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            • #7
              Re: DP1550 - positive / negative ?

              I'm a DIY'er at home in the garage in my spare time. I like to think that having my fingers near rotating cutting tools is a good way of relaxing after a hard day at the office.
              I like to make things from wood. Mostly in process of remodeling for the house, but I hope to graduate to making some furniture pieces for the decor. I have no need for cutting metal. The workshop right now is table saw, miter, router table and a hundred hand tools. Drill press is close on the horizon along with band saw and dust collector. I'm hoping at that point I might start being able to explore some of my ideas and not get discouraged by lack of the proper tool. If I needed to run a largerer 2"+ forstner at slow speeds, I hope the 1550 is suffiecient. Don't know. Thanks!
              Steve

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              • #8
                Re: DP1550 - positive / negative ?

                pemdas89, here is a drill press speed chart that you might want to copy and keep for future reference. If you follow the suggested speed settings from that chart, you'll be amazed at how well your future drill press will work for you.

                EDIT: I'm not sure why that link doesn't work the way it should but if it doesn't work right away just refresh the page and it should come up. It did for me anyways.
                Last edited by BadgerDave; 05-19-2010, 02:51 PM.
                Teach your kids about taxes..........eat 30 percent of their ice cream.

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                • #9
                  Re: DP1550 - positive / negative ?

                  Totally came through as PDF file, no problems. Already saved a copy to my desktop and will go in the drill press folder for furture reference.
                  Thank you very much.
                  From what I see, the lowest speed on the chart is 250. The DP1550 lowest speed is 300. Does that extra 50 really make that big of a differnce or would you call it a wash and it would be fine ?
                  Steve

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                  • #10
                    Re: DP1550 - positive / negative ?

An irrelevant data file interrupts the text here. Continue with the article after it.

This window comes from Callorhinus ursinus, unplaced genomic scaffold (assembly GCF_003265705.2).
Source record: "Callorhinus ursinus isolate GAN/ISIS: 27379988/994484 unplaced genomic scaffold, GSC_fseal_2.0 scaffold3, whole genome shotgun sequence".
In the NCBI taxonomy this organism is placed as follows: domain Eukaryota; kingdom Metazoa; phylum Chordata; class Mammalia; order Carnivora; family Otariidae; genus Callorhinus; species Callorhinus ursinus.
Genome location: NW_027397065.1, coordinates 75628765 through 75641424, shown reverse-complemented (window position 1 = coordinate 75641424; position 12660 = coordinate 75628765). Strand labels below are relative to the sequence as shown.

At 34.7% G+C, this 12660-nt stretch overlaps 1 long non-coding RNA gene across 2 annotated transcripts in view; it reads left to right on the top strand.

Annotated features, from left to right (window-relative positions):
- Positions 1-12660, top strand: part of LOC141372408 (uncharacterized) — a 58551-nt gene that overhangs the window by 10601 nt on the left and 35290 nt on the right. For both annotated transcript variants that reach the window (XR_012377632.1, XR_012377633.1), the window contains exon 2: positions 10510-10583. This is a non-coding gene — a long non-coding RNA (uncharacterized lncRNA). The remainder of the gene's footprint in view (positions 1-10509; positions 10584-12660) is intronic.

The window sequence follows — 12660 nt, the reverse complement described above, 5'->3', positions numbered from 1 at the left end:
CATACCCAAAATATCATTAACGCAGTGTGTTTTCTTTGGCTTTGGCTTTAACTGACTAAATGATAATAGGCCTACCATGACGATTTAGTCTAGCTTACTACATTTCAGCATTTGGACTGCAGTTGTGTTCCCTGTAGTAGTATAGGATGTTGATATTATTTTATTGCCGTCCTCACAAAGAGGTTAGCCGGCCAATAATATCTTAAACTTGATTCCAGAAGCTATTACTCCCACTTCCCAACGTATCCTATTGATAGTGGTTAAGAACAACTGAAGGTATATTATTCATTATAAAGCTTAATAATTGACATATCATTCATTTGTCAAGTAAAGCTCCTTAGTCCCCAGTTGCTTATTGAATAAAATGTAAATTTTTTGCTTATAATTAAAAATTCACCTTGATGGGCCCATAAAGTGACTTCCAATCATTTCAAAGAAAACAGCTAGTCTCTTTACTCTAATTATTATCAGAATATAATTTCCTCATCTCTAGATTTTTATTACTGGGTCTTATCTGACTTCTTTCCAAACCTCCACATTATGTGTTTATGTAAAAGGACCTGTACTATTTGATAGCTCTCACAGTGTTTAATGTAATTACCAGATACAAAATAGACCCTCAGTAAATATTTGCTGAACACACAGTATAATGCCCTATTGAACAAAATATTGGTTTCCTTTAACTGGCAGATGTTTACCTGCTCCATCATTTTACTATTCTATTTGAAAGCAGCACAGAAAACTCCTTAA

In my humble opinion, the 50 rpm difference isn't important... at least NOT for any woodworking in my experience.

                    Picking the right speed is important, as it gets the best efficiency out of the particular cutter. It's also especially important for balance, as using a higher speed on a cutter, like a spade bit might be enough to dislodge the chuck from the taper mounting. (The 1550, like many drill presses uses a taper fit to hold the chuck to the quill.)

                    You can't use an unbalanced cutter, like the adjustable fly-cutter, on the 1550. First off, I consider them to be dangerous as h3ll, but the total un-balance will definitely cause the taper fit to loosen.

                    As far as using large cutters are concerned, I've used up to a 2-1/2 inch hole saw to cut a hole in an 3/4 oak board, with no problem. I suspect using any of the normal size Forstner bits would not be a problem, but like anything, using a dull cutter will always pose a challenge.

                    There's lots of good drill presses out there, and I just happen to think that the Ridgid DP1550 is one of them. Of course, I'm a Ridgid fan! But from a "fit and finish" point of view, the Ridgid compares very nicely and after several years of use, I'm still very happy with mine. Nice features include the wider base casting; those bolt-down ears do improve the footing. The light w/separate switch is convenient, as is the table with the thinner edges to aid in clamping (and for me... mounting of woodworking table). If you were looking for a metal-working drill press, I'd suggest another drill-press, but for woodworking, the DP1550 works great for my needs.